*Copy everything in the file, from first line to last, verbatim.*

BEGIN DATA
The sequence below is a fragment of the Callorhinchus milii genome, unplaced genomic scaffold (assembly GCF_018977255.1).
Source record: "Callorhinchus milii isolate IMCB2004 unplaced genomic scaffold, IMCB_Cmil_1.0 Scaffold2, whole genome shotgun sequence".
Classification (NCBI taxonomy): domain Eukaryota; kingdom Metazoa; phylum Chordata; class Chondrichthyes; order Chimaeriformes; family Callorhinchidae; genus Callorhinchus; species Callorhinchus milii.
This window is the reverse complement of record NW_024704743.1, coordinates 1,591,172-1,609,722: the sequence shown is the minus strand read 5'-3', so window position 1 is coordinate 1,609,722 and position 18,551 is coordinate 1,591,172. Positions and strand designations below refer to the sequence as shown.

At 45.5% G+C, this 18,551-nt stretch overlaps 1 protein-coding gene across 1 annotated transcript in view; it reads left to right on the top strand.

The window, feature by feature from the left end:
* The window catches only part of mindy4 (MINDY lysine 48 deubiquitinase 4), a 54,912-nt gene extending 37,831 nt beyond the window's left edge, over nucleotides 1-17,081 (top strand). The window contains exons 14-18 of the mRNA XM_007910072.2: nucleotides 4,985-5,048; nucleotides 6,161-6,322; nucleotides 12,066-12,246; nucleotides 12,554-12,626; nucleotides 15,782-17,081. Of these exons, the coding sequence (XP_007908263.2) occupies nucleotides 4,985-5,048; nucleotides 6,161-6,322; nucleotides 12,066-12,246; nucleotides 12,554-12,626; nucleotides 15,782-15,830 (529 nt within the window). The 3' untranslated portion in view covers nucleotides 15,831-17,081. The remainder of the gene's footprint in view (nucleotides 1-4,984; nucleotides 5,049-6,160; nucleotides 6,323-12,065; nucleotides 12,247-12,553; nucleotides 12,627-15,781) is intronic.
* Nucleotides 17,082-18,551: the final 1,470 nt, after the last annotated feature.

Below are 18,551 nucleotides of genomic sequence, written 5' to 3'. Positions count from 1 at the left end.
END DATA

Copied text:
The sequence below is a fragment of the Callorhinchus milii genome, unplaced genomic scaffold (assembly GCF_018977255.1).
Source record: "Callorhinchus milii isolate IMCB2004 unplaced genomic scaffold, IMCB_Cmil_1.0 Scaffold2, whole genome shotgun sequence".
Classification (NCBI taxonomy): domain Eukaryota; kingdom Metazoa; phylum Chordata; class Chondrichthyes; order Chimaeriformes; family Callorhinchidae; genus Callorhinchus; species Callorhinchus milii.
This window is the reverse complement of record NW_024704743.1, coordinates 1,591,172-1,609,722: the sequence shown is the minus strand read 5'-3', so window position 1 is coordinate 1,609,722 and position 18,551 is coordinate 1,591,172. Positions and strand designations below refer to the sequence as shown.

At 45.5% G+C, this 18,551-nt stretch overlaps 1 protein-coding gene across 1 annotated transcript in view; it reads left to right on the top strand.

The window, feature by feature from the left end:
* The window catches only part of mindy4 (MINDY lysine 48 deubiquitinase 4), a 54,912-nt gene extending 37,831 nt beyond the window's left edge, over nucleotides 1-17,081 (top strand). The window contains exons 14-18 of the mRNA XM_007910072.2: nucleotides 4,985-5,048; nucleotides 6,161-6,322; nucleotides 12,066-12,246; nucleotides 12,554-12,626; nucleotides 15,782-17,081. Of these exons, the coding sequence (XP_007908263.2) occupies nucleotides 4,985-5,048; nucleotides 6,161-6,322; nucleotides 12,066-12,246; nucleotides 12,554-12,626; nucleotides 15,782-15,830 (529 nt within the window). The 3' untranslated portion in view covers nucleotides 15,831-17,081. The remainder of the gene's footprint in view (nucleotides 1-4,984; nucleotides 5,049-6,160; nucleotides 6,323-12,065; nucleotides 12,247-12,553; nucleotides 12,627-15,781) is intronic.
* Nucleotides 17,082-18,551: the final 1,470 nt, after the last annotated feature.

Below are 18,551 nucleotides of genomic sequence, written 5' to 3'. Positions count from 1 at the left end.